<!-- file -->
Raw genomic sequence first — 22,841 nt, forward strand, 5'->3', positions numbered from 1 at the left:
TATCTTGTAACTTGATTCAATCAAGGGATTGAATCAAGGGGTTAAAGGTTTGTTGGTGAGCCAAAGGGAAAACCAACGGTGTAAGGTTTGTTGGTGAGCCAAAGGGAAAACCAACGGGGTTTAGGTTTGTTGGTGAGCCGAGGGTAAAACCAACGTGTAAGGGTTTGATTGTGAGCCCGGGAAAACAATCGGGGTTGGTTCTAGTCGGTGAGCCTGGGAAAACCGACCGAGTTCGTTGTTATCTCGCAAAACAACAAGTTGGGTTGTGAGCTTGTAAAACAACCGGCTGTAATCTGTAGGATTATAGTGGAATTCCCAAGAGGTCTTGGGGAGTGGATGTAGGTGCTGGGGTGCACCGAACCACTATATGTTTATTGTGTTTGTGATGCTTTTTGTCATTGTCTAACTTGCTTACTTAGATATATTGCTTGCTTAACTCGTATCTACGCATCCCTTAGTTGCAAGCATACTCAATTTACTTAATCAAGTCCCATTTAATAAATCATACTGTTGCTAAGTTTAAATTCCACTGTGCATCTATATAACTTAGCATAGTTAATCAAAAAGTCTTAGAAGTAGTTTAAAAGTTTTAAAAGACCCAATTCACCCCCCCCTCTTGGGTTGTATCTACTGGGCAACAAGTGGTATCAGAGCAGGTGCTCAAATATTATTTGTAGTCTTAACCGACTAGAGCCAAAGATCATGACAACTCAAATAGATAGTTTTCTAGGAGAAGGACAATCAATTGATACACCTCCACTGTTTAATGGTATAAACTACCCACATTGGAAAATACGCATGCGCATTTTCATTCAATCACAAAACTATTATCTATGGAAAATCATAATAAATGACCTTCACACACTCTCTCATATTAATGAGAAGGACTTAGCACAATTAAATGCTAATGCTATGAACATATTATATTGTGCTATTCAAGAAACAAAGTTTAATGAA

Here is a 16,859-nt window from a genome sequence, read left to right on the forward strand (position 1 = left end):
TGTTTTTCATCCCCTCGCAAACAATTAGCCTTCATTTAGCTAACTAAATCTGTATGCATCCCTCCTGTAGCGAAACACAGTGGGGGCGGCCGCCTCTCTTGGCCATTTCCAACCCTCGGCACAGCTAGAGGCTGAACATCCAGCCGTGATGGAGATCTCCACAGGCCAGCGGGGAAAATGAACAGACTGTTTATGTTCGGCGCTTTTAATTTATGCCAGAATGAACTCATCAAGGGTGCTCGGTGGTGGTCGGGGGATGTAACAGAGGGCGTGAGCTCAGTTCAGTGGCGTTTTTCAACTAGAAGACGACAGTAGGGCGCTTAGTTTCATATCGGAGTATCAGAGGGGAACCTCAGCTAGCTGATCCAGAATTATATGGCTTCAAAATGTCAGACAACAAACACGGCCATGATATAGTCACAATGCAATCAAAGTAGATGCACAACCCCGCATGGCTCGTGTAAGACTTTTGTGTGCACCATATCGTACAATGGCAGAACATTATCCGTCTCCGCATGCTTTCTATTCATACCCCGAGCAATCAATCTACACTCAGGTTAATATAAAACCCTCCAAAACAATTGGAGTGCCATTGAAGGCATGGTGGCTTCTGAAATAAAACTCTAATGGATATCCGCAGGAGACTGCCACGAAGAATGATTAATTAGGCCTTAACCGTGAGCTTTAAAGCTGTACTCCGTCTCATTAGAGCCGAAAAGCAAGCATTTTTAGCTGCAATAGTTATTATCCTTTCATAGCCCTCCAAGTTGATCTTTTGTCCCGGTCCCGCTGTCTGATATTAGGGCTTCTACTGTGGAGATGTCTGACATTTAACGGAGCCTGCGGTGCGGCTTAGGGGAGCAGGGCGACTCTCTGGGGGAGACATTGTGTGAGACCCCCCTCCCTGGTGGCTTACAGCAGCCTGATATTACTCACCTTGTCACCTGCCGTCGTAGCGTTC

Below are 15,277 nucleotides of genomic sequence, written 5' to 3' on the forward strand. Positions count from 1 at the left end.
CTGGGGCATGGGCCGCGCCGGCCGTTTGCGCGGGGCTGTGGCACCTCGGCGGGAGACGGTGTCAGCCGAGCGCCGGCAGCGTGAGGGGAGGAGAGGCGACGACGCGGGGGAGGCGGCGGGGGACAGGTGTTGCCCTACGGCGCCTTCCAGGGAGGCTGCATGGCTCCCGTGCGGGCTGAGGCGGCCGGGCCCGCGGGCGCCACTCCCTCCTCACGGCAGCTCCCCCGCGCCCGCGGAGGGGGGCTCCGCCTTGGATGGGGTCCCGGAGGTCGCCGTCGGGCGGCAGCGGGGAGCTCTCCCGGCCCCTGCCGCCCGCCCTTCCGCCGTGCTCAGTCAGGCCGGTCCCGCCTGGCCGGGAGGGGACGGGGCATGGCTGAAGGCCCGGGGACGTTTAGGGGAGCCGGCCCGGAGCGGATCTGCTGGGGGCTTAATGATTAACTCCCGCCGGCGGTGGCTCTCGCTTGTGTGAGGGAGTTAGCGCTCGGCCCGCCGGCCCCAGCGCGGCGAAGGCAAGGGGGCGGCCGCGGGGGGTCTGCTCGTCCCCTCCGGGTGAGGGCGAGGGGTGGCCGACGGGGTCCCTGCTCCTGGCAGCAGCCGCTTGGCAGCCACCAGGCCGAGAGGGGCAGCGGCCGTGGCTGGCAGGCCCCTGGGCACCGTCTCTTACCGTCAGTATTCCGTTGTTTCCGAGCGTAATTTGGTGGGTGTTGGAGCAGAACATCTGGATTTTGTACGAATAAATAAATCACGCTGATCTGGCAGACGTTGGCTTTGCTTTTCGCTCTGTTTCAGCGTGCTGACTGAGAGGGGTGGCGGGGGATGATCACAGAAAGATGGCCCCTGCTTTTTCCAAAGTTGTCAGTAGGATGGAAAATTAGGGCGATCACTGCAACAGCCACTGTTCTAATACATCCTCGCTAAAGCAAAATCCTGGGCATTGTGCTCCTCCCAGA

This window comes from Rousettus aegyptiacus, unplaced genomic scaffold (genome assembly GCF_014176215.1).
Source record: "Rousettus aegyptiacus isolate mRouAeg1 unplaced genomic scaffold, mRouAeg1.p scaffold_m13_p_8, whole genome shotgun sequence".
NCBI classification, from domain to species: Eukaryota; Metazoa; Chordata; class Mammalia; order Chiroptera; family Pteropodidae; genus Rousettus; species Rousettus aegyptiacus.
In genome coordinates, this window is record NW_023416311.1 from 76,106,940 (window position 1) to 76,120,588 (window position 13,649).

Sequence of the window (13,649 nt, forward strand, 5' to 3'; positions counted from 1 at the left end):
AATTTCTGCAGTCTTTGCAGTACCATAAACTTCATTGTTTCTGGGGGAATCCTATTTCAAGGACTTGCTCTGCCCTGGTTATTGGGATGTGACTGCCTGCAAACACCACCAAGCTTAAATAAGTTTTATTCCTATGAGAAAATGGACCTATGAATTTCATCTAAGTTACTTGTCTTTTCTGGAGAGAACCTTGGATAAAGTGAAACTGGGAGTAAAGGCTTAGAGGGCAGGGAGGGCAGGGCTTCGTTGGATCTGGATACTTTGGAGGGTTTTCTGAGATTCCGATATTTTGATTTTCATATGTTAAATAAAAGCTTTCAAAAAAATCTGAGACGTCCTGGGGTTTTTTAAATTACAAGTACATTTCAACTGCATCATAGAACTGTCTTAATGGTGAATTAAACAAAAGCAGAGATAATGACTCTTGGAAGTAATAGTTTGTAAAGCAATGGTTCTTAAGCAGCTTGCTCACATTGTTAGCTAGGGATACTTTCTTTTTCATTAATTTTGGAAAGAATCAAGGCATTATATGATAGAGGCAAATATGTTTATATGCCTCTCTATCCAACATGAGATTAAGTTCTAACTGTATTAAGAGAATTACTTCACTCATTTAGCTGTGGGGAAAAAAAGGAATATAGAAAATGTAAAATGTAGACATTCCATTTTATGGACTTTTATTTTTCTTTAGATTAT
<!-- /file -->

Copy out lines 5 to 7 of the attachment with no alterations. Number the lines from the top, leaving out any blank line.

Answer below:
Below are 15,277 nucleotides of genomic sequence, written 5' to 3' on the forward strand. Positions count from 1 at the left end.
CTGGGGCATGGGCCGCGCCGGCCGTTTGCGCGGGGCTGTGGCACCTCGGCGGGAGACGGTGTCAGCCGAGCGCCGGCAGCGTGAGGGGAGGAGAGGCGACGACGCGGGGGAGGCGGCGGGGGACAGGTGTTGCCCTACGGCGCCTTCCAGGGAGGCTGCATGGCTCCCGTGCGGGCTGAGGCGGCCGGGCCCGCGGGCGCCACTCCCTCCTCACGGCAGCTCCCCCGCGCCCGCGGAGGGGGGCTCCGCCTTGGATGGGGTCCCGGAGGTCGCCGTCGGGCGGCAGCGGGGAGCTCTCCCGGCCCCTGCCGCCCGCCCTTCCGCCGTGCTCAGTCAGGCCGGTCCCGCCTGGCCGGGAGGGGACGGGGCATGGCTGAAGGCCCGGGGACGTTTAGGGGAGCCGGCCCGGAGCGGATCTGCTGGGGGCTTAATGATTAACTCCCGCCGGCGGTGGCTCTCGCTTGTGTGAGGGAGTTAGCGCTCGGCCCGCCGGCCCCAGCGCGGCGAAGGCAAGGGGGCGGCCGCGGGGGGTCTGCTCGTCCCCTCCGGGTGAGGGCGAGGGGTGGCCGACGGGGTCCCTGCTCCTGGCAGCAGCCGCTTGGCAGCCACCAGGCCGAGAGGGGCAGCGGCCGTGGCTGGCAGGCCCCTGGGCACCGTCTCTTACCGTCAGTATTCCGTTGTTTCCGAGCGTAATTTGGTGGGTGTTGGAGCAGAACATCTGGATTTTGTACGAATAAATAAATCACGCTGATCTGGCAGACGTTGGCTTTGCTTTTCGCTCTGTTTCAGCGTGCTGACTGAGAGGGGTGGCGGGGGATGATCACAGAAAGATGGCCCCTGCTTTTTCCAAAGTTGTCAGTAGGATGGAAAATTAGGGCGATCACTGCAACAGCCACTGTTCTAATACATCCTCGCTAAAGCAAAATCCTGGGCATTGTGCTCCTCCCAGA

This window comes from Rousettus aegyptiacus, unplaced genomic scaffold (genome assembly GCF_014176215.1).